Dr. Logan's report also described delusions reported by Ward, including his belief that Joe Biden "got Nick Trenticosta (a former attorney of Mr. Ward's) on his case and also has a connection to his current attorney." Ward also reported that he "can see the future including future disasters and future events." He also believes his father is part of the Illuminati and that the Illuminati are trying to help him. According to Dr. Logan's report, Ward described visions of a large black dog that jumps into people and possesses them and that Ward reported hearing his deceased father's voice from a chair. Ward also described his belief that others are jealous of him because of his talent and power and that some of the other prisoners are demons under a spell from the State because they do not complain. Ward stated that he "also has been the victim of a laxative curse." During the interview, Ward reported that the "unholy Alliance in Pennsylvania told him to give up his powers or suffer the consequences."

         Dr. Logan diagnosed Ward as having schizophrenia, paranoid type. Dr. Logan gave his opinion that Ward was not competent to be executed. Dr. Logan's specific report regarding the 1997 sentencing was as follows:

         Competency to Stand Trial in the 1997 Penalty Phase Hearing

Mr. Ward adamantly opposed any attempt by his then attorney, Ms. Tammy Harris to present mitigation testimony that might result in a life sentence. He resisted an effort to assess his competency. Mr. Ward's decisional competency was never addressed. He wanted an outright dismissal of the charges and compensation. Despite his bizarre behavior, the case was allowed to proceed. Subsequently, it has been revealed Mr. Ward's actions were the direct consequences of delusional beliefs that resulted from his Paranoid Schizophrenia, a mental disease.
Consequently, it is my opinion with a reasonable degree of medical certainty that at the 1997 Penalty Phase proceeding, Mr. Ward suffered from Paranoid Schizophrenia. It is my further opinion that the delusions characteristic of this mental disease prevented him from having an ability to understand rationally the proceedings against him and from having the ability to assist effectively in his own defense.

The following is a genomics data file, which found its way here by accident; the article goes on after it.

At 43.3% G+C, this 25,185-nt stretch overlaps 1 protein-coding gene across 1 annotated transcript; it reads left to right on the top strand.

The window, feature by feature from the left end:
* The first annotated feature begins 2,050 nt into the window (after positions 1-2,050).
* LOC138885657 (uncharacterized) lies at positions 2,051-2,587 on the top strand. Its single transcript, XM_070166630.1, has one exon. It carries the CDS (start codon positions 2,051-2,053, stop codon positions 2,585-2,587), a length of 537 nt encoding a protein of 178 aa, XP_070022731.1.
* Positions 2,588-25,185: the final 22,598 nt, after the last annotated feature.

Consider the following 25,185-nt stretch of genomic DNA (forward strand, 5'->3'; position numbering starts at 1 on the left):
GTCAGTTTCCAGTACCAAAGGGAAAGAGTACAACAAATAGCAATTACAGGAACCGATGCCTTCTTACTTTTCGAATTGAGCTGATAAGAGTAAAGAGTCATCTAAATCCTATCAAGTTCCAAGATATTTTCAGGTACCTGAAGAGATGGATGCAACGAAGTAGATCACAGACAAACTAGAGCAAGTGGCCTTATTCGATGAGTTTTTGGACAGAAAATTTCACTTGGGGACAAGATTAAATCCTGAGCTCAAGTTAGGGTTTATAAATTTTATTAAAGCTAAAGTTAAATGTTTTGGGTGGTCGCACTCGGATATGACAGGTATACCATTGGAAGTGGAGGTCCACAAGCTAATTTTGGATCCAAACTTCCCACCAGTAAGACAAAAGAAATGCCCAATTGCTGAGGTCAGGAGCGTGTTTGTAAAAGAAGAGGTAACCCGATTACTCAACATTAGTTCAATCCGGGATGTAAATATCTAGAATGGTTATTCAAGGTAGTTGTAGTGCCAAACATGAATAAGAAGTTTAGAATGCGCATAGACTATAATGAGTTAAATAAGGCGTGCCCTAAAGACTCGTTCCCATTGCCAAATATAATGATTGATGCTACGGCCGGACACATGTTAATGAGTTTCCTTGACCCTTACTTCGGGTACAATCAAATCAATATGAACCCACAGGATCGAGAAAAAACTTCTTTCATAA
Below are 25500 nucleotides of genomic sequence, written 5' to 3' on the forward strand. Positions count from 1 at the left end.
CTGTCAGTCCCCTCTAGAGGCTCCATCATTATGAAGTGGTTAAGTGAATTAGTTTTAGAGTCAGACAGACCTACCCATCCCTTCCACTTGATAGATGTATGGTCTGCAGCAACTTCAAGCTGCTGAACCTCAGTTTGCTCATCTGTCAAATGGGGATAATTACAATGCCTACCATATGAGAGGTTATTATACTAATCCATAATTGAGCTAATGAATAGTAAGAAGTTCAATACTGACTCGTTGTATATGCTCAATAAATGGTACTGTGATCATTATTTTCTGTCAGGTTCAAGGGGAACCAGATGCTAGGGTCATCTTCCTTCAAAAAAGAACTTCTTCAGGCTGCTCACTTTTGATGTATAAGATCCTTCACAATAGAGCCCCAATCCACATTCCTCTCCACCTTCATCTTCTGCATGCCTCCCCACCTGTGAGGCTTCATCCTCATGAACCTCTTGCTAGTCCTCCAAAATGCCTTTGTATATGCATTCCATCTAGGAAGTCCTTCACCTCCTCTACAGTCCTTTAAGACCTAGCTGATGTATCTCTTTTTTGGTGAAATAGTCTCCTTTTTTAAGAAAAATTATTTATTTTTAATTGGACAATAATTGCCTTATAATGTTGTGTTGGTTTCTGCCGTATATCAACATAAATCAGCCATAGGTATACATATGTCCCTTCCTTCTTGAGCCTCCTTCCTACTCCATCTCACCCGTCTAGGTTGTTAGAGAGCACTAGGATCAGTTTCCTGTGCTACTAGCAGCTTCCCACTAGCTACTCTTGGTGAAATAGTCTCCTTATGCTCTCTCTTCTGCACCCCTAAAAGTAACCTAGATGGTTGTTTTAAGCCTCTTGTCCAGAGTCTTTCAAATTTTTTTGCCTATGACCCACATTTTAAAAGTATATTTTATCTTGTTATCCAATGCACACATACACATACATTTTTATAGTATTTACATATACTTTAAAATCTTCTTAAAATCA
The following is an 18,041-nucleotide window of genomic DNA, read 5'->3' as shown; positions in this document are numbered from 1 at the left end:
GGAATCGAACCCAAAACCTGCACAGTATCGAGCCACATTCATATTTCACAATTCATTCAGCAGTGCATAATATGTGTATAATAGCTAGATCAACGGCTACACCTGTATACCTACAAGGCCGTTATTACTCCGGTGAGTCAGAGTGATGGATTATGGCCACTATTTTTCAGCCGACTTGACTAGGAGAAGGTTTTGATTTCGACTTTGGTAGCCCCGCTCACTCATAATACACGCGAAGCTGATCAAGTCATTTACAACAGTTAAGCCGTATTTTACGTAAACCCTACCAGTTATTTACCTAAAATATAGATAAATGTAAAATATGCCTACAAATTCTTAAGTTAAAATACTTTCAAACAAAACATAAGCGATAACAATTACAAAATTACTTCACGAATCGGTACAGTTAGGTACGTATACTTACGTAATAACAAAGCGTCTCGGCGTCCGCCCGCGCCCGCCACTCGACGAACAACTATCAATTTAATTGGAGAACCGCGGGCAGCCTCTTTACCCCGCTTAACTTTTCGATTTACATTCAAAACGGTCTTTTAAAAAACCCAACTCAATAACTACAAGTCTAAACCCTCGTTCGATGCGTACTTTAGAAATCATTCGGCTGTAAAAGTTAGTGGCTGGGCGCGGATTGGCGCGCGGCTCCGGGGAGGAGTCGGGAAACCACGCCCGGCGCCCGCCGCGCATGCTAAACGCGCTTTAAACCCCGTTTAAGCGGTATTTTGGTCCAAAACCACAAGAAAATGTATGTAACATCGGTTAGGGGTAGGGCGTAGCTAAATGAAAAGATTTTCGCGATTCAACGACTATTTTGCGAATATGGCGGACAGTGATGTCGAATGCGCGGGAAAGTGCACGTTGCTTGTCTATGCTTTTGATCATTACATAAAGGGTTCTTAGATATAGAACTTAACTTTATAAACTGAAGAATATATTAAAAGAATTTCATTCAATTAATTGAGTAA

In reviewing Dr. Logan's report, we note that Dr. Logan's evaluation was performed in 2008 and was not part of the record in Ward's 1997 sentencing. Further, Dr. Logan's report discrediting years of data and evaluation is based on his one visit with Ward in 2008. In any event, Dr. Logan's report is of limited support for Ward's argument that a fundamental breakdown in the appellate process occurred in Ward's 1997 sentencing regarding Ward's Ake argument because it was not part of the record reviewed by this court.

         Next, the record demonstrates that on October 17, 1997, Ward was afforded the opportunity to have his "competency and criminal responsibility" evaluated by psychologists at the state hospital. Although Ward was unwilling to participate, Dr. Simon reported that "there was no evidence to indicate that this unwillingness was due to mental disease or defect." Ward asserts that this evaluation is unreliable and he should be afforded an independent evaluation. However, we have recognized that a defendant's rights are adequately protected by an examination at the state hospital, an institution that has no part in the prosecution of criminals. Branscomb v. State, 299 Ark. 482, 774 S.W.2d 426 (1989); Dunn v. State, 291 Ark. 131, 722 S.W.2d 595 (1987); Wall v. State, 289 Ark. 570, 715 S.W.2d 208 (1986). In other words, the defendant does not have a constitutional right to search for a psychiatrist of his personal liking or to receive funds to hire his own but is entitled to access to a competent psychiatrist and the examination afforded to Ward satisfied that right. Although Ward requests that we overrule our precedent holding that a competency evaluation at the Arkansas State Hospital satisfies Ake, we decline to overrule this precedent.

In sum, we do not find merit in Ward's assertions. Whether Ward contends that he was not competent to stand trial at the 1997 sentencing or that his sanity at the time of the offense was at issue, based on the record before us, we do not find that there was a breakdown in the appellate process in Ward III. Ward was afforded his constitutionally guaranteed evaluation pursuant to Ake, and the record does not support Ward's contention that any breakdown occurred. Ward simply failed to make a threshold showing that his sanity at the time of the offense or his competence to stand trial were significant factors. While the record demonstrates that Ward filed the Ake motion, Ward did not make an argument that the state hospital evaluation was inadequate or present any evidence that would support his argument that there was a breakdown in the appellate process. Likewise, we reject Ward's contention that the circuit court's failure to provide an independent psychiatrist to develop ...

Buy This Entire Record For $7.95

Download the entire decision to receive the complete text, official citation,
docket number, dissents and concurrences, and footnotes for this case.

Learn more about what you receive with purchase of this case.